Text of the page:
Text modified from Abell et al. 2000. Freshwater Ecoregions of North America: A Conservation Assessment. Island Press, Washington, DC, USA. Additional text provided by Jennifer Hales.
Major Habitat Type
Xeric freshwaters and endorheic (closed) basins
Drainages flowing into
The Bonneville Basin is a closed drainage system that does not flow outward into any rivers or oceans.
Main rivers to other water bodies
The Sevier and Bear constitute the two largest rivers in the ecoregion. Major lakes include the Great Salt Lake,
This ecoregion corresponds to the Bonneville Basin, the single largest interior drainage in the Great Basin (Minckley et al. 1986). The ecoregion occupies much of western
This ecoregion forms part of the Great Basin, which is comprised of isolated north-south trending mountain ranges and valleys known as the Basin and
The Bonneville Basin was formerly Lake Bonneville, a large freshwater sea during the Pleistocene. Today Great Salt, Utah, and Sevier lakes are desert remnants of the former Lake Bonneville. The Great Salt Lake is the largest of these, with salinity levels that do not support fish, except near inflows of tributaries. Sevier Lake is ephemeral and when filled also is highly saline. The waters of Utah Lake, however, are relatively fresh and support fish species (Minckley et al. 1986).
Most of the ecoregion is comprised of shrub steppe, with dominant species including distinctly cold-temperate sagebrushes (Artemisia), saltbrushes (Atriplex), and winterfat (Ceratoides lanata) (Turner 1994). Coniferous forests are the dominant vegetation at the eastern edge of the ecoregion.
Description of endemic fishes
Much of the Bonneville’s distinctive biodiversity is harbored in its lakes. Bear Lake, located high in the mountains near the border of Utah, Idaho, and Wyoming, has four endemic fish species, all remnants of the Pleistocene-era Lake Bonneville fauna—the Bear Lake sculpin (Cottus extensus), Bear Lake whitefish (Prosopium abyssicola), Bonneville whitefish (P. spilonotus), and Bonneville cisco (P. gemmiferum). Utah Lake, located southeast of the Great Salt Lake and distinguished as the largest freshwater lake west of the Mississippi, historically supported two endemic fish, also Lake Bonneville remnants. These are the June sucker (Chasmistes liorus), found also in the lake’s tributaries, and the now-extinct Utah Lake sculpin (Cottus echinatus). The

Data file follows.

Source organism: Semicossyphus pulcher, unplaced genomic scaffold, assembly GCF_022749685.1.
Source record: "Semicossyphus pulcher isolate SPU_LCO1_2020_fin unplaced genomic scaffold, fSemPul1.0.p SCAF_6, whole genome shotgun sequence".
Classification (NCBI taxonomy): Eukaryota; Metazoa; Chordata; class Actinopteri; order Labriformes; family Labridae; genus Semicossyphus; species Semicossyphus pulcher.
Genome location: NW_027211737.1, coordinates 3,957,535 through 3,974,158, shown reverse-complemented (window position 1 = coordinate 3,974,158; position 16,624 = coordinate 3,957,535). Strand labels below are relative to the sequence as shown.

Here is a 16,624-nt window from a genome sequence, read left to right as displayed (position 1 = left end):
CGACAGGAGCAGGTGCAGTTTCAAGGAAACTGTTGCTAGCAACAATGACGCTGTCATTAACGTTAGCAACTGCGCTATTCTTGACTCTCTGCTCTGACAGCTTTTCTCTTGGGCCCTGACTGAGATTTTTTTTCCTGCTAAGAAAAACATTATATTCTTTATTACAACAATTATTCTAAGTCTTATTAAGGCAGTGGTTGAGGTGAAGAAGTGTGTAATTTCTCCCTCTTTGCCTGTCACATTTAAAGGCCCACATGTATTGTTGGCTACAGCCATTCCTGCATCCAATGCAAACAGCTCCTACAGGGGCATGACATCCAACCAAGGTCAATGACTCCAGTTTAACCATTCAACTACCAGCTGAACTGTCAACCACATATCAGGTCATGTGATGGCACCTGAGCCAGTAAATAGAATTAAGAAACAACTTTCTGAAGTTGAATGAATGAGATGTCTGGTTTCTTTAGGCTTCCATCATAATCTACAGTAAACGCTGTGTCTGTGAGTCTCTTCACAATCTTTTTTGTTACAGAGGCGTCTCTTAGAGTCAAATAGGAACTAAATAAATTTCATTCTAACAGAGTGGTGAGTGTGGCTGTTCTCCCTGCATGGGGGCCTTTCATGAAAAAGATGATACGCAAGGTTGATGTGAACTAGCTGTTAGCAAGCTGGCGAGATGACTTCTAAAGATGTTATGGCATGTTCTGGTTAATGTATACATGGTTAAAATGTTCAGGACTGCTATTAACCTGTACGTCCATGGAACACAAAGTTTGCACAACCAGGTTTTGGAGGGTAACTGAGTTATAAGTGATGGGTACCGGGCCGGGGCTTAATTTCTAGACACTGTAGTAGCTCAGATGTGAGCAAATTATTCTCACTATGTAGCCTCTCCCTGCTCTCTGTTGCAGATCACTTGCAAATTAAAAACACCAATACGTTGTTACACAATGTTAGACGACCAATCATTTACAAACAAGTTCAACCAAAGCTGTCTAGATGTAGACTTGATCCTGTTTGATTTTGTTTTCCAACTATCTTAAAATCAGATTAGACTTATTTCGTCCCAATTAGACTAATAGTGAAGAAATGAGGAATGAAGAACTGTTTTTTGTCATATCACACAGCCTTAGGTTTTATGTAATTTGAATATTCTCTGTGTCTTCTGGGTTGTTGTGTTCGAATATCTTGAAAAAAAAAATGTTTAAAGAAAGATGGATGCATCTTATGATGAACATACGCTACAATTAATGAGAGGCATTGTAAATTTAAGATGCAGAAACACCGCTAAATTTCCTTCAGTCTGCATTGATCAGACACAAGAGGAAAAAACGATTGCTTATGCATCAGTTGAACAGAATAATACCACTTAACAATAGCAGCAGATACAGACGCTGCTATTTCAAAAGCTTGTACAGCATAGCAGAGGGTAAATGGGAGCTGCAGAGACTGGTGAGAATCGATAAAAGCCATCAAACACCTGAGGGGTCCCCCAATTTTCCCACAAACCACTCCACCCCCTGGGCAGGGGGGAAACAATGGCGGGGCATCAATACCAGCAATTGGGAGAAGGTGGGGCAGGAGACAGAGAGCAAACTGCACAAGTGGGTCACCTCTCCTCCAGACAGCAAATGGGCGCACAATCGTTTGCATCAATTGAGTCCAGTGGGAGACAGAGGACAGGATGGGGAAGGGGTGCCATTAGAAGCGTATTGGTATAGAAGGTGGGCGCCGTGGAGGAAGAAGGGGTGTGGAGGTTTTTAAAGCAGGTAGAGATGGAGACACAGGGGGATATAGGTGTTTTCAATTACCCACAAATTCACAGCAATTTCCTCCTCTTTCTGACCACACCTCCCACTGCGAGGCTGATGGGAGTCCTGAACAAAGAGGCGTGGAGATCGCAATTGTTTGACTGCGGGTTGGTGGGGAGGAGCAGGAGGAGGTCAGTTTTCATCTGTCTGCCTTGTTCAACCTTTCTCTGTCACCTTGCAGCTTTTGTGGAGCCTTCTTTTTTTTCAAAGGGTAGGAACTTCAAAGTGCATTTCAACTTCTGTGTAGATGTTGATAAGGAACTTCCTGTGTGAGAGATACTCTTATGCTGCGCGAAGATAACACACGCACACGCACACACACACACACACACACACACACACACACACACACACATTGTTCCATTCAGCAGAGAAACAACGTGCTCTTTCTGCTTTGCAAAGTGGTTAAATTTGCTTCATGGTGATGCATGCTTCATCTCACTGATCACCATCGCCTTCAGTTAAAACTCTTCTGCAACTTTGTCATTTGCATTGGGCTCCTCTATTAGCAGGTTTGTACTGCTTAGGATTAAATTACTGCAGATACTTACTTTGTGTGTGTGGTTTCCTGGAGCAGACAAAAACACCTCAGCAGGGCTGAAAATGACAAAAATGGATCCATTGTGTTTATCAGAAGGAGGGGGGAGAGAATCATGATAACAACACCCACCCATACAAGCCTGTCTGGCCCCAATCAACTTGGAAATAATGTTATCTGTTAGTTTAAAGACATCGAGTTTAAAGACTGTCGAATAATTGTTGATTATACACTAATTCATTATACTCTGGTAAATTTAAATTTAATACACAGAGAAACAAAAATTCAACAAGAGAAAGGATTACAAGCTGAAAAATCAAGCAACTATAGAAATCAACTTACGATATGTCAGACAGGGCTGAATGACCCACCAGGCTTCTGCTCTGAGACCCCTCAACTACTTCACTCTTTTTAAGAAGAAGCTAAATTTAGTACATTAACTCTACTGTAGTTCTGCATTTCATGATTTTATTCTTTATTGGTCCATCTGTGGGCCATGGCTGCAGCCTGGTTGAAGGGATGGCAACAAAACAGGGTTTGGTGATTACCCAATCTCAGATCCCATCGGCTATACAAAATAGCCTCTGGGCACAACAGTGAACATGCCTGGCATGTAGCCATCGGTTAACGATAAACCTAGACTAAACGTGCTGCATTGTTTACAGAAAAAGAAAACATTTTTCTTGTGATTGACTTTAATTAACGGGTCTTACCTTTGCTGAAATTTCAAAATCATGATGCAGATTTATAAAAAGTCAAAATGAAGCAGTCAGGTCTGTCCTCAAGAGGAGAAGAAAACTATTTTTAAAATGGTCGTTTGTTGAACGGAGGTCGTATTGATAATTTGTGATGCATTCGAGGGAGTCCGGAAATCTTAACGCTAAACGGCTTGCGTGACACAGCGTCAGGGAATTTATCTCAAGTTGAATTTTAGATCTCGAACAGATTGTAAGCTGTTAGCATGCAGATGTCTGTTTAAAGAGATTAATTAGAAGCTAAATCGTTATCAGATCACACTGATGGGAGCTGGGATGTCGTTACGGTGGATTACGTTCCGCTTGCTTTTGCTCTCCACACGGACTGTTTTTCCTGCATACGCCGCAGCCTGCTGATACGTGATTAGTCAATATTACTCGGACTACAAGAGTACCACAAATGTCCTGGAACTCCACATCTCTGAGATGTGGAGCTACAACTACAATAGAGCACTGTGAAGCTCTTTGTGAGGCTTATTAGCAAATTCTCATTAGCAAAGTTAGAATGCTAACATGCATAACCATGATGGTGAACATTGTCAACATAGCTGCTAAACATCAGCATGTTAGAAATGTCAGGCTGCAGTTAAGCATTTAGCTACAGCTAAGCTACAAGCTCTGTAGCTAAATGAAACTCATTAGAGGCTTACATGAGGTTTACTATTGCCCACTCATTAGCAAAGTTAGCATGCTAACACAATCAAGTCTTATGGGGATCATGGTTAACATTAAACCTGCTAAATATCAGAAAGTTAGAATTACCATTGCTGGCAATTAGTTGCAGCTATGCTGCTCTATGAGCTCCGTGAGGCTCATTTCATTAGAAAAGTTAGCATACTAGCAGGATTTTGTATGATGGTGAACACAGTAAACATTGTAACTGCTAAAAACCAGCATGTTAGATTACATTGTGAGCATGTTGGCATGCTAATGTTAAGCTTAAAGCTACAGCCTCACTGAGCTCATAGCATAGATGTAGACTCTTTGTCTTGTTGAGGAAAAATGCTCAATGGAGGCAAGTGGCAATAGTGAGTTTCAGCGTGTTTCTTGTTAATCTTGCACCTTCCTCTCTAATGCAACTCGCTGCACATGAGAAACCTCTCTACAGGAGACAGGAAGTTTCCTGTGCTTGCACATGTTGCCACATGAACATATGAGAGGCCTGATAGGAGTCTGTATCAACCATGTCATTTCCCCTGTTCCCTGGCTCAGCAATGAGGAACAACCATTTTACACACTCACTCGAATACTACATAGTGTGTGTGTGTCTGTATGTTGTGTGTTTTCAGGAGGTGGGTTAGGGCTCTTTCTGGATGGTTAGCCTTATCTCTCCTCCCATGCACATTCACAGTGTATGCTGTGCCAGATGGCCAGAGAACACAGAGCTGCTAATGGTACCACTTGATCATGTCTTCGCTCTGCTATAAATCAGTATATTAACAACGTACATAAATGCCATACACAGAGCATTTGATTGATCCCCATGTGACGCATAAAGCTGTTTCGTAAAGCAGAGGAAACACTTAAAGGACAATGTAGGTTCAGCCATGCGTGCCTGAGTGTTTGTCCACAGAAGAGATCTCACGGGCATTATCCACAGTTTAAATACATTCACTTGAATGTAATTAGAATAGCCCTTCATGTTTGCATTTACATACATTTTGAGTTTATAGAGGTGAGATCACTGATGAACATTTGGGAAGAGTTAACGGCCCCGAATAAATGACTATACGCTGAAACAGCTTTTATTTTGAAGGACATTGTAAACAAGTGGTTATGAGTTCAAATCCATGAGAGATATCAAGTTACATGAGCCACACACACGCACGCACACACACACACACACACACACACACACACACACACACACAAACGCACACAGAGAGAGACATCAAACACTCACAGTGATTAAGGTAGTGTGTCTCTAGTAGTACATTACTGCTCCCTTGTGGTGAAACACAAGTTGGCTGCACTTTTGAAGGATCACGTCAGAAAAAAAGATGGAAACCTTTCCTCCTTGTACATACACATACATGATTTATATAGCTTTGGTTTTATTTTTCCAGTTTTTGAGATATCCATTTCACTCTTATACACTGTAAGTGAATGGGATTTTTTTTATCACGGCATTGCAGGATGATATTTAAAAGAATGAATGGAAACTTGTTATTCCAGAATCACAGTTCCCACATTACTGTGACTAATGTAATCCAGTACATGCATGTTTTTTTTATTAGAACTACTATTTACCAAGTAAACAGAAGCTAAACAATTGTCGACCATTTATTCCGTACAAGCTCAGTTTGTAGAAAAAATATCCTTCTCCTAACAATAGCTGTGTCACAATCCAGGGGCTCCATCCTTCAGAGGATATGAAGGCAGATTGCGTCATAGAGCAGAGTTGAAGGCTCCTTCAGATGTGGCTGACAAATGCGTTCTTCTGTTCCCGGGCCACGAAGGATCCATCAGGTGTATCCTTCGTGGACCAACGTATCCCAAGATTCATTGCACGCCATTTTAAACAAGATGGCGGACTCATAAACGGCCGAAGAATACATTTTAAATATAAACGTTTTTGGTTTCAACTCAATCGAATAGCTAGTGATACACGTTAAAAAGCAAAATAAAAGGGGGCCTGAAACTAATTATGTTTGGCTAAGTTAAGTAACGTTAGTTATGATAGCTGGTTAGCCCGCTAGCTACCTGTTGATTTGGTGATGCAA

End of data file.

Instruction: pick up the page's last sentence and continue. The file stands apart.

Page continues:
Justification for delineation
Ecoregion boundaries are taken from Abell et al. (2000) and are based on subregions defined by Maxwell et al. (1995).
- Abell, R.,Olson, D.,Dinerstein, E.,Hurley, P. T.,Diggs, J. T.,Eichbaum, W.,Walters, S.,Wettengel, W.,Allnutt, T.,Loucks, C. J.;Hedao, P. (2000). "Freshwater ecoregions of North America" Washington, D.C.: Island Press.
- Johnson, J. E. (1986). "Inventory of Utah crayfish with notes on current distribution" Great Basin Naturalist 46 pp. 625-631.
- Minckley, W. L., Hendrickson, D. A. and Bond, C. E. (1986). "Geography of western North American freshwater fishes: Description and relationships to intracontinental tectonism" C. H. Hocutt and E. O. Wiley (Ed.) The zoogeography of North American freshwater fishes New York: John Wiley.
- Sigler, J. W. and Sigler, W. F. (1994). "Fishes of the Great Basin and Colorado Plateau: Past and present forms" K. T. Harper, L. L. St. Clair, K. H. Thornes and W. M. Hess (Ed.) Natural history of the Colorado Plateau and Great Basin Niwot: University of Colorado Press.
- Maxwell, J. R., Edwards, C. J., Jensen, M. E., et al. (1995) \A hierarchical framework of aquatic ecological units in North America (Nearctic Zone)\ St. Paul, MN. North Central Forest Experiment Station, USDA Forest Service.
- Turner, J. T. (1994). "Great Basin Desertscrub" D. E. Brown (Ed.) Biotic communities in southwestern United States and northwestern Mexico ( pp. 145-155 ) Salt Lake City, UT: Univerisity of Utah Press.
- Köppen, W. (1936). "Das geographische System der Klimate" Köppen W. and R. Geiger (Ed.) Handbuch der. Klimatologie ( (Vol. 1, pp. 1–44 ) Berlin, Germany: Gebrüder Borntröger.